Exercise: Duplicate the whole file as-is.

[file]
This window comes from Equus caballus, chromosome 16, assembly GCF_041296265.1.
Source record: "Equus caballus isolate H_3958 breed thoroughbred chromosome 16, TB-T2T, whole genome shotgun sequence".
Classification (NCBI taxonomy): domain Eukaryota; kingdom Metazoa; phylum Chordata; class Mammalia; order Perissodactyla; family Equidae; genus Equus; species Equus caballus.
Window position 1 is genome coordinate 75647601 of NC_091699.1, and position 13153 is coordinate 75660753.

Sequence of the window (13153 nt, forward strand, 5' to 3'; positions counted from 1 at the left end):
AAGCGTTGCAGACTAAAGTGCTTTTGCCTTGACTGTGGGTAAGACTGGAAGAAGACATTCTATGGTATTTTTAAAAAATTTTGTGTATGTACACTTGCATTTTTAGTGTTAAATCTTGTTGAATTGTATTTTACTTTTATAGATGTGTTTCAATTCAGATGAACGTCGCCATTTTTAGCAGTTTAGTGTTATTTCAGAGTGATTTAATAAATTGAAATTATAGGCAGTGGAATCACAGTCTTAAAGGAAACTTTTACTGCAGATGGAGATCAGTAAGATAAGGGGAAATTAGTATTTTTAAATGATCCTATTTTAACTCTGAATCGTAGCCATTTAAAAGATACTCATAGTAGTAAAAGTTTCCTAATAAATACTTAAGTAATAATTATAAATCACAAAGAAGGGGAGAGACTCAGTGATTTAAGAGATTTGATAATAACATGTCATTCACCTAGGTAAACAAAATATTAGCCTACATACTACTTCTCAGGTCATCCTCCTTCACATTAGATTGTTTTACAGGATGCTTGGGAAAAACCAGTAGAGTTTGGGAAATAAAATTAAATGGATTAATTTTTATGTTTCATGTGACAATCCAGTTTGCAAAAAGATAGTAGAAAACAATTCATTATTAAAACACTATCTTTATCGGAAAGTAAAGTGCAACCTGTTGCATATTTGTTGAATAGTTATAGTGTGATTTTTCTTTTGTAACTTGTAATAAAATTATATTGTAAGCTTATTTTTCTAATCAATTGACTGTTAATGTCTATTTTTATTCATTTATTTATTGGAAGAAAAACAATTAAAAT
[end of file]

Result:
This window comes from Equus caballus, chromosome 16, assembly GCF_041296265.1.
Source record: "Equus caballus isolate H_3958 breed thoroughbred chromosome 16, TB-T2T, whole genome shotgun sequence".
Classification (NCBI taxonomy): domain Eukaryota; kingdom Metazoa; phylum Chordata; class Mammalia; order Perissodactyla; family Equidae; genus Equus; species Equus caballus.
Window position 1 is genome coordinate 75647601 of NC_091699.1, and position 13153 is coordinate 75660753.

Sequence of the window (13153 nt, forward strand, 5' to 3'; positions counted from 1 at the left end):
AAGCGTTGCAGACTAAAGTGCTTTTGCCTTGACTGTGGGTAAGACTGGAAGAAGACATTCTATGGTATTTTTAAAAAATTTTGTGTATGTACACTTGCATTTTTAGTGTTAAATCTTGTTGAATTGTATTTTACTTTTATAGATGTGTTTCAATTCAGATGAACGTCGCCATTTTTAGCAGTTTAGTGTTATTTCAGAGTGATTTAATAAATTGAAATTATAGGCAGTGGAATCACAGTCTTAAAGGAAACTTTTACTGCAGATGGAGATCAGTAAGATAAGGGGAAATTAGTATTTTTAAATGATCCTATTTTAACTCTGAATCGTAGCCATTTAAAAGATACTCATAGTAGTAAAAGTTTCCTAATAAATACTTAAGTAATAATTATAAATCACAAAGAAGGGGAGAGACTCAGTGATTTAAGAGATTTGATAATAACATGTCATTCACCTAGGTAAACAAAATATTAGCCTACATACTACTTCTCAGGTCATCCTCCTTCACATTAGATTGTTTTACAGGATGCTTGGGAAAAACCAGTAGAGTTTGGGAAATAAAATTAAATGGATTAATTTTTATGTTTCATGTGACAATCCAGTTTGCAAAAAGATAGTAGAAAACAATTCATTATTAAAACACTATCTTTATCGGAAAGTAAAGTGCAACCTGTTGCATATTTGTTGAATAGTTATAGTGTGATTTTTCTTTTGTAACTTGTAATAAAATTATATTGTAAGCTTATTTTTCTAATCAATTGACTGTTAATGTCTATTTTTATTCATTTATTTATTGGAAGAAAAACAATTAAAAT